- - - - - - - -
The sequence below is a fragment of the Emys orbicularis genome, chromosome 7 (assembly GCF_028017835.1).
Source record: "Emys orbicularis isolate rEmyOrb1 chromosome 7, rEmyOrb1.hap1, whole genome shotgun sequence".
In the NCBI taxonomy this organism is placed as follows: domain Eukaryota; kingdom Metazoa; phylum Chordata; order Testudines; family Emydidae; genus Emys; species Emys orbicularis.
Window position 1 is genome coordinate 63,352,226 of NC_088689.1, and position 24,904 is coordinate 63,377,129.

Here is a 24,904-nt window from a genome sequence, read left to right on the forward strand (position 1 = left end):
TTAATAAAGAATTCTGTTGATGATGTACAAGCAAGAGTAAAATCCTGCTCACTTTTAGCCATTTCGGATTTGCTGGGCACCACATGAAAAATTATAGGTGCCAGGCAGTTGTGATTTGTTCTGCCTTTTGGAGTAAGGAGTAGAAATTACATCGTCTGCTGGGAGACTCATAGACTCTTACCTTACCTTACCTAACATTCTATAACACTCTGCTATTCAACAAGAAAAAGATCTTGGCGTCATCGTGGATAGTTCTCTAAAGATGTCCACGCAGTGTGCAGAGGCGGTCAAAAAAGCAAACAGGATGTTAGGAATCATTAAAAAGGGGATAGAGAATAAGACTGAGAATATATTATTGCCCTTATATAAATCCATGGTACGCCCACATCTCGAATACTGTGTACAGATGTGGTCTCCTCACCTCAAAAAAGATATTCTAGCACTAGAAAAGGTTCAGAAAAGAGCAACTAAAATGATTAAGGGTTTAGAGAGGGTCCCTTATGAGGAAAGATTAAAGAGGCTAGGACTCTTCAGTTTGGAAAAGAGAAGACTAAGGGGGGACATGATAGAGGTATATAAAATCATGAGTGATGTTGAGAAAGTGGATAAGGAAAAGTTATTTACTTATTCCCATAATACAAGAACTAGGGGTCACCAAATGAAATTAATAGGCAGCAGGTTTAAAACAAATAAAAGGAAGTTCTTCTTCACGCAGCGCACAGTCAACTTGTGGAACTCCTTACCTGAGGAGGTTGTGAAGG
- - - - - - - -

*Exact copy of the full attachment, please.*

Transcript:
The sequence below is a fragment of the Emys orbicularis genome, chromosome 7 (assembly GCF_028017835.1).
Source record: "Emys orbicularis isolate rEmyOrb1 chromosome 7, rEmyOrb1.hap1, whole genome shotgun sequence".
In the NCBI taxonomy this organism is placed as follows: domain Eukaryota; kingdom Metazoa; phylum Chordata; order Testudines; family Emydidae; genus Emys; species Emys orbicularis.
Window position 1 is genome coordinate 63,352,226 of NC_088689.1, and position 24,904 is coordinate 63,377,129.

Here is a 24,904-nt window from a genome sequence, read left to right on the forward strand (position 1 = left end):
TTAATAAAGAATTCTGTTGATGATGTACAAGCAAGAGTAAAATCCTGCTCACTTTTAGCCATTTCGGATTTGCTGGGCACCACATGAAAAATTATAGGTGCCAGGCAGTTGTGATTTGTTCTGCCTTTTGGAGTAAGGAGTAGAAATTACATCGTCTGCTGGGAGACTCATAGACTCTTACCTTACCTTACCTAACATTCTATAACACTCTGCTATTCAACAAGAAAAAGATCTTGGCGTCATCGTGGATAGTTCTCTAAAGATGTCCACGCAGTGTGCAGAGGCGGTCAAAAAAGCAAACAGGATGTTAGGAATCATTAAAAAGGGGATAGAGAATAAGACTGAGAATATATTATTGCCCTTATATAAATCCATGGTACGCCCACATCTCGAATACTGTGTACAGATGTGGTCTCCTCACCTCAAAAAAGATATTCTAGCACTAGAAAAGGTTCAGAAAAGAGCAACTAAAATGATTAAGGGTTTAGAGAGGGTCCCTTATGAGGAAAGATTAAAGAGGCTAGGACTCTTCAGTTTGGAAAAGAGAAGACTAAGGGGGGACATGATAGAGGTATATAAAATCATGAGTGATGTTGAGAAAGTGGATAAGGAAAAGTTATTTACTTATTCCCATAATACAAGAACTAGGGGTCACCAAATGAAATTAATAGGCAGCAGGTTTAAAACAAATAAAAGGAAGTTCTTCTTCACGCAGCGCACAGTCAACTTGTGGAACTCCTTACCTGAGGAGGTTGTGAAGG